Andreu originally filed an action before this court alleging a federal claim under the Consolidated Omnibus Budget Reconciliation Act ("COBRA") and a state law claim alleging retaliatory discharge under the Illinois Worker's Compensation Act, 820 ILCS 305/1 et seq. ("IWCA"). Subsequently, Andreu voluntarily dismissed his COBRA claim and we remanded the action to state court on the IWCA claim. On October 30, 2007, UPS removed the action back to this court based on diversity of citizenship subject matter jurisdiction, pursuant to 28 U.S.C. § 1332(a). UPS answered Andreu's complaint and asserted the affirmative defense that Andreu is barred from recovery since he failed to exercise reasonable effort to mitigate his damages. UPS filed a motion for summary judgment on Andreu's claim. Andreu filed a partialmotion for summary judgment on UPS's affirmative defense.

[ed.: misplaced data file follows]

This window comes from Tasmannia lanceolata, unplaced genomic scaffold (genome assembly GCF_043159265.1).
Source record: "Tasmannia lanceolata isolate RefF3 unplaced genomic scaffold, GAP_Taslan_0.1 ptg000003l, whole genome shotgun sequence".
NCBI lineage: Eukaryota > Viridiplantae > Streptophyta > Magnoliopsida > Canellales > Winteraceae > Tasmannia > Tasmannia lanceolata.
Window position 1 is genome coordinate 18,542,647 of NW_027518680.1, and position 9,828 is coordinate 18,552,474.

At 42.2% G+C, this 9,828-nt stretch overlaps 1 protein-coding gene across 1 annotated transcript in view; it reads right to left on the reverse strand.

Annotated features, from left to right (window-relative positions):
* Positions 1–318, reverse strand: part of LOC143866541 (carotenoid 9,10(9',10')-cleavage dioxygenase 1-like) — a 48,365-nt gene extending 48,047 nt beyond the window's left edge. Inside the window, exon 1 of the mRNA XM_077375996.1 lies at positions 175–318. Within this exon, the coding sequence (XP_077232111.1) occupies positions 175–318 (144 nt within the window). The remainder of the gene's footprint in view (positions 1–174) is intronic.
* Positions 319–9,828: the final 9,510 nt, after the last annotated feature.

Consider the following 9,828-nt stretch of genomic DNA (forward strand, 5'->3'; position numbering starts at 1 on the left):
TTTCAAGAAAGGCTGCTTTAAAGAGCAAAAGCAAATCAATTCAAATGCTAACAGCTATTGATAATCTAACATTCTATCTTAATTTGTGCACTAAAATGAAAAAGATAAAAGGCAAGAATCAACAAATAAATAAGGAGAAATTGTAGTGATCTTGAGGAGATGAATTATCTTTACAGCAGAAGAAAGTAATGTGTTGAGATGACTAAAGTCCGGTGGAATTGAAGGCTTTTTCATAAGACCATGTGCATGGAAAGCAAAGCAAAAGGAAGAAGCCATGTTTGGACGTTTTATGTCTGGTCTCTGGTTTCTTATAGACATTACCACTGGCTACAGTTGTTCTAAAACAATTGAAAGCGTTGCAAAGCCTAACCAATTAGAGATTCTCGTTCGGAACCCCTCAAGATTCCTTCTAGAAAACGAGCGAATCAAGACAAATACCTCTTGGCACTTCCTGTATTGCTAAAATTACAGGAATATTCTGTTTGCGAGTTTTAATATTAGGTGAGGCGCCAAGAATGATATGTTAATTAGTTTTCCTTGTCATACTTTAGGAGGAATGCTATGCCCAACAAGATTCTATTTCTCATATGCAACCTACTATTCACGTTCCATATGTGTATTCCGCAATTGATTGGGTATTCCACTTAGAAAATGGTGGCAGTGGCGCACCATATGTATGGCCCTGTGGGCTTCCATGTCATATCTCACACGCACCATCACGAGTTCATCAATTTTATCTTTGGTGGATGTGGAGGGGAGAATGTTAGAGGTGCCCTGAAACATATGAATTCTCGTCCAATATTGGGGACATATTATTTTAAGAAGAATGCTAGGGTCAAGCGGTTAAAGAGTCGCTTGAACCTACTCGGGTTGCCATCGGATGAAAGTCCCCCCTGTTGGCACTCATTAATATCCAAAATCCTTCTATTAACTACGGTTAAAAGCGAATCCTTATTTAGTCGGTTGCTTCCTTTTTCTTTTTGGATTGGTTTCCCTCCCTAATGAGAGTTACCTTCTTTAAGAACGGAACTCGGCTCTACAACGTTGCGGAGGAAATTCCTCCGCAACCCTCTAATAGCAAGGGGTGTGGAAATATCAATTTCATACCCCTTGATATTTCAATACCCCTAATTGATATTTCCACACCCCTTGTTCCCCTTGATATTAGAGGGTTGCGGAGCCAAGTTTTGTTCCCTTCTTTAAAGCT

Summary judgment is appropriate when the record, viewed in the light most favorable to the non-moving party, reveals that there is no genuine issue as to any material fact and the moving party is entitled to judgment as a matter of law. Fed. R. Civ. P. 56(c). In seeking a grant of summary judgment the moving party must identify "those portions of 'the pleadings, depositions, answers to interrogatories, and admissions on file, together with the affidavits, if any,' which it believes demonstrate the absence of a genuine issue of material fact." Celotex Corp. v. Catrett, 477 U.S. 317, 323 (1986)(quoting Fed. R. Civ. P. 56(c)). This initial burden may be satisfied by presenting specific evidence on a particular issue or by pointing out "an absence of evidence to support the non-moving party's case." Id. at 325. Once the movant has met this burden, the non-moving party cannot simply rest on the allegations in the pleadings, but, "by affidavits or as otherwise provided for in [Rule 56], must set forth specific facts showing that there is a genuine issue for trial." Fed. R. Civ. P. 56(e). A "genuine issue" in the context of a motion for summary judgment is not simply a "metaphysical doubt as to the material facts." Matsushita Elec. Indus. Co., Ltd. v. Zenith Radio Corp., 475 U.S. 574, 586 (1986). Rather, a genuine issue of material fact exists when "the evidence is such that a reasonable jury could return a verdict for the nonmoving party." Anderson v. Liberty Lobby, Inc., 477 U.S. 242, 248 (1986); Insolia v. Philip Morris, Inc., 216 F.3d 596, 599 (7th Cir. 2000). The court must consider the record as a whole, in a light most favorable to the non-moving party, and draw all reasonable inferences that favor the non-moving party. Anderson, 477 U.S. at 255; Bay v. Cassens Transport Co., 212 F.3d 969, 972 (7th Cir. 2000). When there are cross motions for summary judgment, the court should "construe the evidence and all reasonable inferences in favor of the party against whom the motion under consideration is made." Premcor USA, Inc. v. American Home Assurance Co., 400 F.3d 523, 526-27 (7th Cir. 2005).